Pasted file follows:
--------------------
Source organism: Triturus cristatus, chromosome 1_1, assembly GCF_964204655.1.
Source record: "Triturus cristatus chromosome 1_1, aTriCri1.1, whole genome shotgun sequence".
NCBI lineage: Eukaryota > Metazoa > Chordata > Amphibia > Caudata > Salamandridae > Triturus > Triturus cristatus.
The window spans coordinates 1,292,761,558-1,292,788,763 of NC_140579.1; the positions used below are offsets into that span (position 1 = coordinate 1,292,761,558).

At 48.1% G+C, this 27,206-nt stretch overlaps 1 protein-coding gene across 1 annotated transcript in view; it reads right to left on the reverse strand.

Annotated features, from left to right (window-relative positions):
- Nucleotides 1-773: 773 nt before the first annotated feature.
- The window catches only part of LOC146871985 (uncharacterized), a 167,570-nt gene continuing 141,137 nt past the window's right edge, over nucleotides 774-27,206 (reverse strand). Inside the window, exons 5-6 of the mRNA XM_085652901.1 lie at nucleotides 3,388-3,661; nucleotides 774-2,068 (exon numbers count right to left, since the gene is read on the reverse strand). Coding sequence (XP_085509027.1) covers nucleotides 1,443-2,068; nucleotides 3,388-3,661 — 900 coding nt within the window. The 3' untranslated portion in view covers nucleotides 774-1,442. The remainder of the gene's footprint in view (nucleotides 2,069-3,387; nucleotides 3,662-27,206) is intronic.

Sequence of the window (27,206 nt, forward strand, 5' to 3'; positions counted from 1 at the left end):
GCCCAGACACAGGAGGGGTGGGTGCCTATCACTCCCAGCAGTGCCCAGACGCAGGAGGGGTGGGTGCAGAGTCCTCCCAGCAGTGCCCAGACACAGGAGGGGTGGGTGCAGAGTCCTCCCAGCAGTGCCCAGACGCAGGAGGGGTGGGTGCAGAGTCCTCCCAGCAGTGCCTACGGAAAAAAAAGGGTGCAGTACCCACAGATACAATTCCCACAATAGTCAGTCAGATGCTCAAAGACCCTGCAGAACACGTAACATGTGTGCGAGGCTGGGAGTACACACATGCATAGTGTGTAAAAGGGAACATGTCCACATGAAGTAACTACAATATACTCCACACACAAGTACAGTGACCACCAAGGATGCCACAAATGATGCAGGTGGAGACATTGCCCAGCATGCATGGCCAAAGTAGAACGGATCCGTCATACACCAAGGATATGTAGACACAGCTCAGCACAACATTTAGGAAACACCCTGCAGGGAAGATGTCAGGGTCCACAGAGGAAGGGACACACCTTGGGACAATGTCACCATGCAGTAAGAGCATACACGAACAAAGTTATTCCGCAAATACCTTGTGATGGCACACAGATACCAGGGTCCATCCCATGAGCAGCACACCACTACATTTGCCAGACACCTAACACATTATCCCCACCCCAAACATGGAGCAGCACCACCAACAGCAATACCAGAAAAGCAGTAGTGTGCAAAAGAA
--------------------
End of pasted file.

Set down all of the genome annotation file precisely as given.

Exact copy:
Source organism: Triturus cristatus, chromosome 1_1, assembly GCF_964204655.1.
Source record: "Triturus cristatus chromosome 1_1, aTriCri1.1, whole genome shotgun sequence".
NCBI lineage: Eukaryota > Metazoa > Chordata > Amphibia > Caudata > Salamandridae > Triturus > Triturus cristatus.
The window spans coordinates 1,292,761,558-1,292,788,763 of NC_140579.1; the positions used below are offsets into that span (position 1 = coordinate 1,292,761,558).

At 48.1% G+C, this 27,206-nt stretch overlaps 1 protein-coding gene across 1 annotated transcript in view; it reads right to left on the reverse strand.

Annotated features, from left to right (window-relative positions):
- Nucleotides 1-773: 773 nt before the first annotated feature.
- The window catches only part of LOC146871985 (uncharacterized), a 167,570-nt gene continuing 141,137 nt past the window's right edge, over nucleotides 774-27,206 (reverse strand). Inside the window, exons 5-6 of the mRNA XM_085652901.1 lie at nucleotides 3,388-3,661; nucleotides 774-2,068 (exon numbers count right to left, since the gene is read on the reverse strand). Coding sequence (XP_085509027.1) covers nucleotides 1,443-2,068; nucleotides 3,388-3,661 — 900 coding nt within the window. The 3' untranslated portion in view covers nucleotides 774-1,442. The remainder of the gene's footprint in view (nucleotides 2,069-3,387; nucleotides 3,662-27,206) is intronic.

Sequence of the window (27,206 nt, forward strand, 5' to 3'; positions counted from 1 at the left end):
GCCCAGACACAGGAGGGGTGGGTGCCTATCACTCCCAGCAGTGCCCAGACGCAGGAGGGGTGGGTGCAGAGTCCTCCCAGCAGTGCCCAGACACAGGAGGGGTGGGTGCAGAGTCCTCCCAGCAGTGCCCAGACGCAGGAGGGGTGGGTGCAGAGTCCTCCCAGCAGTGCCTACGGAAAAAAAAGGGTGCAGTACCCACAGATACAATTCCCACAATAGTCAGTCAGATGCTCAAAGACCCTGCAGAACACGTAACATGTGTGCGAGGCTGGGAGTACACACATGCATAGTGTGTAAAAGGGAACATGTCCACATGAAGTAACTACAATATACTCCACACACAAGTACAGTGACCACCAAGGATGCCACAAATGATGCAGGTGGAGACATTGCCCAGCATGCATGGCCAAAGTAGAACGGATCCGTCATACACCAAGGATATGTAGACACAGCTCAGCACAACATTTAGGAAACACCCTGCAGGGAAGATGTCAGGGTCCACAGAGGAAGGGACACACCTTGGGACAATGTCACCATGCAGTAAGAGCATACACGAACAAAGTTATTCCGCAAATACCTTGTGATGGCACACAGATACCAGGGTCCATCCCATGAGCAGCACACCACTACATTTGCCAGACACCTAACACATTATCCCCACCCCAAACATGGAGCAGCACCACCAACAGCAATACCAGAAAAGCAGTAGTGTGCAAAAGAA